As a coach, I have debated the use of mindfulness with my athletes, it is something that I should encourage, is it something that we should utilise? it has undeniable benefits for race preparation and readiness.

Should a Christian coach encourage their athletes to practice mindfulness?

the mind is the athlete
Mindfulness

My answer, at the moment, is a resounding yes, (Once again let me stress that I am referring to the completely westernised, non religious form of mindfulness). It is my belief that the calm focus on the immediate, the ability to calm the doubts and just act in the moment is a huge benefit to the athlete.

 

I know that not everyone will agree with me and that is fine, debate is healthy and this post barely scrapes the surface of a huge subject.

Until next time

 

P

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Worried for the future…..


I was never a particularly good swimmer, I was ok i guess. Not that different from the vast majority of youth athletes who walk through the doors of our swimming clubs every day.

I disliked training and I disliked what, at the time, felt like constant nagging hindsight shows it was simply the insistence on good skills by a good coach who wanted me to achieve my full potential).

Even though I wasn’t a fan of these things I kept going to training every day – why? Because I liked racing! I rarely won, but i liked diving in and swimming as hard as I could. That competitive spirit is not that different from the vast majority of swimmers who walk through the doors of our swimming clubs every day.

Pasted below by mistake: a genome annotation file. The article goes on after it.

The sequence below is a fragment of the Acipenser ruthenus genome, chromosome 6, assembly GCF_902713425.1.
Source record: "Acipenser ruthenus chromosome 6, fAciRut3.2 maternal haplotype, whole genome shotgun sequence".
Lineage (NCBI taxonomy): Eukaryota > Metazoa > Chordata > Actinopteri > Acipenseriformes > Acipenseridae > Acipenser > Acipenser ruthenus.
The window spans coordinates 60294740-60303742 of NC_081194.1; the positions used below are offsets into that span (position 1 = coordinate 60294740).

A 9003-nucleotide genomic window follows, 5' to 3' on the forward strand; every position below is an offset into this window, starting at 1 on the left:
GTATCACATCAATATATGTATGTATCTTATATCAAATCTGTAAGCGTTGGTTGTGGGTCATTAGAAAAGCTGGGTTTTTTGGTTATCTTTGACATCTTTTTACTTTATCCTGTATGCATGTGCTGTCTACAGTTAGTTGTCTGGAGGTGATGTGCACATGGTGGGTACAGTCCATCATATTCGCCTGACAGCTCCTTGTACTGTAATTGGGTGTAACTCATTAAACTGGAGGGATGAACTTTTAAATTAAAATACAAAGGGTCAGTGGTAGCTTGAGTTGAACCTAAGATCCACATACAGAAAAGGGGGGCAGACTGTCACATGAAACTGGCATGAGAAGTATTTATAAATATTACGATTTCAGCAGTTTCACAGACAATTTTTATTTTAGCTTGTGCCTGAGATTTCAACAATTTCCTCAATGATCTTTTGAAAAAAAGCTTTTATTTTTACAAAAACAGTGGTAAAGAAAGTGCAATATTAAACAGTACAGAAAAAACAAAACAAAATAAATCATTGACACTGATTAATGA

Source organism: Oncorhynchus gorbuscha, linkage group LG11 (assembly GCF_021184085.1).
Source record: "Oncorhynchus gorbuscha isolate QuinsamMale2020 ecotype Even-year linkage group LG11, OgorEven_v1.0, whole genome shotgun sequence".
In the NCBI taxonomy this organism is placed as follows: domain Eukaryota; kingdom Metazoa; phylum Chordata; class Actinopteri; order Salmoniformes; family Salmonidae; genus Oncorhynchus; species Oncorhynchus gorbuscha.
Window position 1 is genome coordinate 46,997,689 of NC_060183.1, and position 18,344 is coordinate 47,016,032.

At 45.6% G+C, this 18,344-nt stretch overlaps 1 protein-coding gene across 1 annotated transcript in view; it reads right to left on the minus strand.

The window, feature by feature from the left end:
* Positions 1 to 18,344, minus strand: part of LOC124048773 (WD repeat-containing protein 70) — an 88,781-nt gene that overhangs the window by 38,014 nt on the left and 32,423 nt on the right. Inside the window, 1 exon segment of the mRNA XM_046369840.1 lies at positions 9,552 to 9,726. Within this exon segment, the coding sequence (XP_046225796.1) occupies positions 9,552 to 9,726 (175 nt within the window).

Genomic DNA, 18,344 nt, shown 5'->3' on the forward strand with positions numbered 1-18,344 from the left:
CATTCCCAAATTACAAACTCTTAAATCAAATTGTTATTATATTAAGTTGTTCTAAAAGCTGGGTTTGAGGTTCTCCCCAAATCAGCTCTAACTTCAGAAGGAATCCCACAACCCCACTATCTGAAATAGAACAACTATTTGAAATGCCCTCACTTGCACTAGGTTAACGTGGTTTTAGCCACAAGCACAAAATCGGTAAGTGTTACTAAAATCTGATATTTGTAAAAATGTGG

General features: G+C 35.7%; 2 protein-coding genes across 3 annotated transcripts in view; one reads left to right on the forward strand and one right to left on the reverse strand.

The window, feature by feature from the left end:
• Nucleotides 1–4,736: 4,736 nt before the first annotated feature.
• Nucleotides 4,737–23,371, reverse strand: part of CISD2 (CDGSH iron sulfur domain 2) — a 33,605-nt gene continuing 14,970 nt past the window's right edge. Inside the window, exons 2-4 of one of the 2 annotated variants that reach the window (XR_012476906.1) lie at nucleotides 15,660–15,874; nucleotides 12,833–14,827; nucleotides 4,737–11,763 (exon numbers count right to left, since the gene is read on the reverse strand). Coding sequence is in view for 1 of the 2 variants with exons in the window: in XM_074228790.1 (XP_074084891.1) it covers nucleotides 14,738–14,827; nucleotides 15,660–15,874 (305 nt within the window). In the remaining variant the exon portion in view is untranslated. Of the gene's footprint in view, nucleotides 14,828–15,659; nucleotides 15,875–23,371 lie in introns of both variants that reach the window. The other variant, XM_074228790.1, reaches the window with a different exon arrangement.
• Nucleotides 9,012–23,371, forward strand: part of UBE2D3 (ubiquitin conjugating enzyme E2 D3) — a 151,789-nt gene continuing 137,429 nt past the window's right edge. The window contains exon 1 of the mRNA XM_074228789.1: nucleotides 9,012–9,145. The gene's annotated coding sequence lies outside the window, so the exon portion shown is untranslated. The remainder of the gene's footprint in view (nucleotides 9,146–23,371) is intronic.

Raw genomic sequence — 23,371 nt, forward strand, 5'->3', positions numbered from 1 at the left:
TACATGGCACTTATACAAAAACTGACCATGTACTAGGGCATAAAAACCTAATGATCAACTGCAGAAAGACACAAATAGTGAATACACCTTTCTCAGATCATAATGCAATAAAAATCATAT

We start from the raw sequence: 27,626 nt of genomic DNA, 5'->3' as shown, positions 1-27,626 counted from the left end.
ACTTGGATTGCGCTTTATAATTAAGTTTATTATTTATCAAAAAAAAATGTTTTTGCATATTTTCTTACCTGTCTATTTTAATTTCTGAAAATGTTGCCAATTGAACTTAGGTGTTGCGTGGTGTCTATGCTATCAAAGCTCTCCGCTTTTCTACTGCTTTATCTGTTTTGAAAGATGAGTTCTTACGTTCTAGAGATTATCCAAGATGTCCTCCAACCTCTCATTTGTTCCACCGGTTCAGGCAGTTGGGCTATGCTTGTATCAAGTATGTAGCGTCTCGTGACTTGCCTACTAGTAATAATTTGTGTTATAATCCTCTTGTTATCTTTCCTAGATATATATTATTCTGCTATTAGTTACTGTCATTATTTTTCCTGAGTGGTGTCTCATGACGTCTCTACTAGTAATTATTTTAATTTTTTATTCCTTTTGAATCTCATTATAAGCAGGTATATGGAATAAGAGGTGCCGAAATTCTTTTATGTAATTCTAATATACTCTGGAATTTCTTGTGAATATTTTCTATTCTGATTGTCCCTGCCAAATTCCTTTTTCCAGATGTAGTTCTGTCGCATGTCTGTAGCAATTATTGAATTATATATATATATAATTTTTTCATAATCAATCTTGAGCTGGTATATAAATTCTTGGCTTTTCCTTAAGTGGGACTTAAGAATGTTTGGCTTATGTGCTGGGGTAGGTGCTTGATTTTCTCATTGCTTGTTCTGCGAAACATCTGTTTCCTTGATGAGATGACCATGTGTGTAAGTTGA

Racing! It’s what keeps the fun and enjoyment factor in training. It’s what keeps youth athletes enthusiastic enough to keep training ling enough to mature and develop the skills their coach hopes will help them achieve their full potential.

More and more I worry about the future of swimming here.

20180510_102156.png
NO SWIMMING

I worry that we are getting drawn down a more and more prescriptive pathway.

A pathway that is depriving our young athletes of the opportunity to actually race – the result? It’s no longer fun

I understand the need for skills, I understand that in order to achieve at any level skills are preeminent and, more than that I 100% agree with a skills/process driven approach to coaching.

The problem is that we are being dragged down an approach that is far removed from the holistic approach to coaching a pathway that forgets what initially keeps our young aspiring athletes actually in our sport – diving in and swimming as fast as they can.

READY TO RACE

I’ll say it again – I 100% support the need for a skills/process approach to coaching. But whose skills do you work on if your athletes all leave to take part in a sport where they are allowed to compete and have fun?